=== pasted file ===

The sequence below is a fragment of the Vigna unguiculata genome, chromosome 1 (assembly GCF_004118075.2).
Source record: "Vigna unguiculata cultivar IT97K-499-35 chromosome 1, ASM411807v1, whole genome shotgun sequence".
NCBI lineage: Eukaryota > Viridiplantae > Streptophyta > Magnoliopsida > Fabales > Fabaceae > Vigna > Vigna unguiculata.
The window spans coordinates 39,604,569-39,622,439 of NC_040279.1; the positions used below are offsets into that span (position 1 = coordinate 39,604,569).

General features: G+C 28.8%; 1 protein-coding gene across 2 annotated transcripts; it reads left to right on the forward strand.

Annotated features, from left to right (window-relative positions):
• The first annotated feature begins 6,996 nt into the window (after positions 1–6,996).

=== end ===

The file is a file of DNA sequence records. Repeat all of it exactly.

The sequence below is a fragment of the Vigna unguiculata genome, chromosome 1 (assembly GCF_004118075.2).
Source record: "Vigna unguiculata cultivar IT97K-499-35 chromosome 1, ASM411807v1, whole genome shotgun sequence".
NCBI lineage: Eukaryota > Viridiplantae > Streptophyta > Magnoliopsida > Fabales > Fabaceae > Vigna > Vigna unguiculata.
The window spans coordinates 39,604,569-39,622,439 of NC_040279.1; the positions used below are offsets into that span (position 1 = coordinate 39,604,569).

General features: G+C 28.8%; 1 protein-coding gene across 2 annotated transcripts; it reads left to right on the forward strand.

Annotated features, from left to right (window-relative positions):
• The first annotated feature begins 6,996 nt into the window (after positions 1–6,996).